How Prepared is the Budget for a Disaster?
by Craig Jennings, 8/29/2011
In the past week, the East Coast saw two natural disasters, both of which were thankfully much less destructive than they otherwise could've been. These disasters do, however, remind us that the federal government plays major roles in preparation, information dissemination, emergency response, and recovery aid for natural disasters and provide people with the assistance they need and expect when catastrophe strikes.
On Tuesday (Aug.23), an earthquake shook the eastern seaboard. The epicenter was some 80 miles south of DC, but it was felt from North Carolina to Boston. It was the most powerful earthquake to strike the region in a 100 years, yet no one was killed and total damage was very light. Thanks to the U.S. Geological Survey's (USGS) National Earthquake Information Center, I learned-along with a host of other anxious people on the sidewalks of Connecticut Avenue, within minutes, that I had just experienced a 5.8 magnitude earthquake, not a terrorist attack, so calm prevailed. And when the quake struck, the North Anna nuclear power station, located close to the epicenter, shut down almost immediately. Soon after, inspectors from the Nuclear Regulatory Commission (NRC) were at the plant looking for possible damage.
A few days later, Hurricane Irene made landfall on North Carolina and bounced up the East Cost all the way to Vermont. Because the National Weather Service's National Hurricane Center has access to satellites, radar, aircraft, scientists, and dedicated civil servants, residents in the path of the storm had plenty of time to evacuate. During the storm, the USGS was measuring tidal surges to help measure damage, and the Coast Guard was standing by for rescue missions.
Irene was, unfortunately, a lot more destructive than the earthquake. Thirty-two lives have been lost and damage stretches all the way up the coast from North Carolina to Vermont, where severe flooding is likely to cause continued damage. Estimates for damage are -- so far -- around $7 billion. In the wake of this disaster, the Federal Emergency Management Agency (FEMA) and the Small Business Administration will help families and businesses affected by the storm to recover. The Farm Service Agency will help farmers whose crops were destroyed. And the USGS will test water in affected areas for pesticides and other dangers, like E. coli.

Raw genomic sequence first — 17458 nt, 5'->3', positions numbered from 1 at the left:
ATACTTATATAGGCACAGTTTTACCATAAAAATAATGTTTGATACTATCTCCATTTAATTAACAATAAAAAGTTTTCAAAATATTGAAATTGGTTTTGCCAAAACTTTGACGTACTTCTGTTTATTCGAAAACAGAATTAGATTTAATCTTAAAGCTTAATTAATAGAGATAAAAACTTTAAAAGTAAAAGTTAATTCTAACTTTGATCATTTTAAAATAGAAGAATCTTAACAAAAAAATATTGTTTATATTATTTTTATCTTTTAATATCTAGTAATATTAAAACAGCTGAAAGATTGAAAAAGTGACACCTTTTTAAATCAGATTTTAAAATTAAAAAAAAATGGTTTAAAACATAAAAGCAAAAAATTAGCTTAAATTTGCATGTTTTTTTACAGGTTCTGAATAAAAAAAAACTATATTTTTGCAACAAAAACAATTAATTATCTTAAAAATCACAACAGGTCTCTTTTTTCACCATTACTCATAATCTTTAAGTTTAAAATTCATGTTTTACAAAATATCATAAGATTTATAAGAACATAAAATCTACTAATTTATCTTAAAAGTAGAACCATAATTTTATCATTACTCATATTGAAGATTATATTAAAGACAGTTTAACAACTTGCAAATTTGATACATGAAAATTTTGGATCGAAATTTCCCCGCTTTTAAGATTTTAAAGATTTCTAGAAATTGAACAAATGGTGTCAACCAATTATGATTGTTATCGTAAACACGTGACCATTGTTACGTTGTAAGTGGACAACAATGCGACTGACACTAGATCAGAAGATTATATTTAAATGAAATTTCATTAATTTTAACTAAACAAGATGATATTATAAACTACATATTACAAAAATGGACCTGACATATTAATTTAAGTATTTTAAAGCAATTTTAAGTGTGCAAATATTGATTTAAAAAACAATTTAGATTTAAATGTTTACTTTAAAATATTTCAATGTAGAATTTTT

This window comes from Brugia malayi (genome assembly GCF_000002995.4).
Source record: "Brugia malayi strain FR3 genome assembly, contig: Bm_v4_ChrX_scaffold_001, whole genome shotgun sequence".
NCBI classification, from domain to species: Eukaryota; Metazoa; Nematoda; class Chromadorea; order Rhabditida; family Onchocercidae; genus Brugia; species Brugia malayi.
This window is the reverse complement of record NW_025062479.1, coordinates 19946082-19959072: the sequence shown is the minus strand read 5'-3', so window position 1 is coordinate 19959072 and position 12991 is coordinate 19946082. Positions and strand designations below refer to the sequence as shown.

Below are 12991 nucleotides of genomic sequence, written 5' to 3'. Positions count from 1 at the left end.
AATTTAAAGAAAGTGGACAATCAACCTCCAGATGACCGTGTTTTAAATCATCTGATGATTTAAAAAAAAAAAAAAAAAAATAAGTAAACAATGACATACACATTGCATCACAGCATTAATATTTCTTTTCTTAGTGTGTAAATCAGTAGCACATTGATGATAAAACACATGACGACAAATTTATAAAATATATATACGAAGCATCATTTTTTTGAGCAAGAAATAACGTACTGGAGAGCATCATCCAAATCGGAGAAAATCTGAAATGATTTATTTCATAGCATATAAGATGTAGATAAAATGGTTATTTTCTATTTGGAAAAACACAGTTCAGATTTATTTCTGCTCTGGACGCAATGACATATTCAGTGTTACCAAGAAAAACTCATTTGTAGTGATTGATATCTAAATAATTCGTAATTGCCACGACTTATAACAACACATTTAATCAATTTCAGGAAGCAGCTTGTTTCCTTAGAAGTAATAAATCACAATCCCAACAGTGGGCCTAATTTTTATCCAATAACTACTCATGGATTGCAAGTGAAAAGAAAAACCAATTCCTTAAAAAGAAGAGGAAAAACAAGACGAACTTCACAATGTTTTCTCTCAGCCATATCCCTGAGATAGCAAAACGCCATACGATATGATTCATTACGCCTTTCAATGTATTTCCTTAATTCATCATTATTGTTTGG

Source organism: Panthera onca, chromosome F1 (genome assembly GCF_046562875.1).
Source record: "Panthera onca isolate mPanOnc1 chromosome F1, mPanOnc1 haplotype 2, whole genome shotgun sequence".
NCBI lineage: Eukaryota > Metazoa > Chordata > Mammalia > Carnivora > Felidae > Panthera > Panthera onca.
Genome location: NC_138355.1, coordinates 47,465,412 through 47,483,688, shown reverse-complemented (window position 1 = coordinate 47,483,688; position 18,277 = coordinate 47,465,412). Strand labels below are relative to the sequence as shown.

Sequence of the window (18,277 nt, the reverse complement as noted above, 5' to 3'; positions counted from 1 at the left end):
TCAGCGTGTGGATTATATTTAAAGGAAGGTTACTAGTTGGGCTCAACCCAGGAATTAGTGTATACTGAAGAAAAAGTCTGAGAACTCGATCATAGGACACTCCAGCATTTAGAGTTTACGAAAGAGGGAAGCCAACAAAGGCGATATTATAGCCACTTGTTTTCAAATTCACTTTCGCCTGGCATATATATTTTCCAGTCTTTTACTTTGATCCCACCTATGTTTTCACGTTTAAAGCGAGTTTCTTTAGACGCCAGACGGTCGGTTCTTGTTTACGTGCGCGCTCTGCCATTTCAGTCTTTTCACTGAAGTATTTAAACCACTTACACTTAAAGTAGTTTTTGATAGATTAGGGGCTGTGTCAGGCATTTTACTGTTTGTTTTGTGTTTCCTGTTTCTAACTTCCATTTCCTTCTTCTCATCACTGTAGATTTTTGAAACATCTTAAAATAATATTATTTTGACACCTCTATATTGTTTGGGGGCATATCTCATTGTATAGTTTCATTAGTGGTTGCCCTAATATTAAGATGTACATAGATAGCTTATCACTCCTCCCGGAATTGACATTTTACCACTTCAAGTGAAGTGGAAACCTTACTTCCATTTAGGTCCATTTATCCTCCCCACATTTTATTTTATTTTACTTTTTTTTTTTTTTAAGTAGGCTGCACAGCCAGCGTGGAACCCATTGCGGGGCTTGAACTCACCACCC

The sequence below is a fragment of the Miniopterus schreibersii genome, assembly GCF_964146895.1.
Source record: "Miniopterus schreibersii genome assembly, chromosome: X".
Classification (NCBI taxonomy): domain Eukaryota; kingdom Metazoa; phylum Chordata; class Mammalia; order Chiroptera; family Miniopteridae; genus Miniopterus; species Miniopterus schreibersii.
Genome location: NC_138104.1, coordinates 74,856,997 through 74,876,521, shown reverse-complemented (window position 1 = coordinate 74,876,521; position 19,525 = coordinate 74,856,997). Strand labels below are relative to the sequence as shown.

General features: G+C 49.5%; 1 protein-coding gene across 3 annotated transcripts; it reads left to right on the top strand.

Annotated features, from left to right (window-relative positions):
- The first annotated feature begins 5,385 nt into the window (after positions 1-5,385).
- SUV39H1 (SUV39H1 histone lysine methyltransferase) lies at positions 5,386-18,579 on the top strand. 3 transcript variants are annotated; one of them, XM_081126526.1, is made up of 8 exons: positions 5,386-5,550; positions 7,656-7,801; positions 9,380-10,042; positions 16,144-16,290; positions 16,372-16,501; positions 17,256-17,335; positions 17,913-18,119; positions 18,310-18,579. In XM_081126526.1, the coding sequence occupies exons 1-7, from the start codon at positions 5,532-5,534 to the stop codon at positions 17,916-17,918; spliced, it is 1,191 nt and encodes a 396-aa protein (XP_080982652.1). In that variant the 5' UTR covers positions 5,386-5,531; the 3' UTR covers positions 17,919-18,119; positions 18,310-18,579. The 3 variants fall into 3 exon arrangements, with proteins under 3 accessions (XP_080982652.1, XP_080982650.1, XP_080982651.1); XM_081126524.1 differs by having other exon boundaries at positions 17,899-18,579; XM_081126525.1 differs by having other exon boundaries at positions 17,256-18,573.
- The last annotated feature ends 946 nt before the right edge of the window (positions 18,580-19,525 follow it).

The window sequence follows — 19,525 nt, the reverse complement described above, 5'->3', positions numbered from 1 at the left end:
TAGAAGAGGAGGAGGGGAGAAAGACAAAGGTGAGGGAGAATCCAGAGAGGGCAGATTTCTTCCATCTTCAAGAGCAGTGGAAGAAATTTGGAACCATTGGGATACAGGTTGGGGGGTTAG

The events of the last week have demonstrated that without the services of these federal agencies, we'd have seen more lives lost. For those communities impacted by the disasters, the road to recovery would be a lot longer. Yet deficit hysteria and government shrinking conservatives are putting these kinds of public protections and services at risk. The steep budget cuts required by the debt ceiling deal have yet to take effect, but the FY 2011 budget cuts are already being felt. There have been nine disasters with losses greater than $1 billion so far in 2011, representing a total loss of $35 billion. FEMA's disaster relief fund has dwindled, causing that agency to suspend some aid for the Joplin, MO tornado recovery. National Oceanic and Atmospheric Administration (NOAA) Administrator Jane Lubchenco recently noted that funding reductions could delay the replacement of a weather satellite, which would "result in some degradation in hurricane track and intensity forecasts in the important 3-5 day coastal evacuation planning period."
House Majority Leader Eric Cantor (R-VA) is demanding that any emergency disaster relief be offset with spending cuts in other areas of the budget. However, shifting funds from transportation programs will degrade our infrastructure, hindering emergency vehicle access. Moving money out of the Centers for Disease Control and Prevention will slow our response to a flu pandemic. Taking money away from Census will reduce our ability to know who would be hit in a future disaster. Cutting nutrition programs will cause a slow-motion disaster among low-income families. Disaster response rests on a multidimensional platform of public structures. It involves both long-term planning and near-term action, the balance of which must be continuously maintained in order to be effective. Deep funding cuts in these structures weaken our ability to confront the unforeseen and ultimately harm the nation.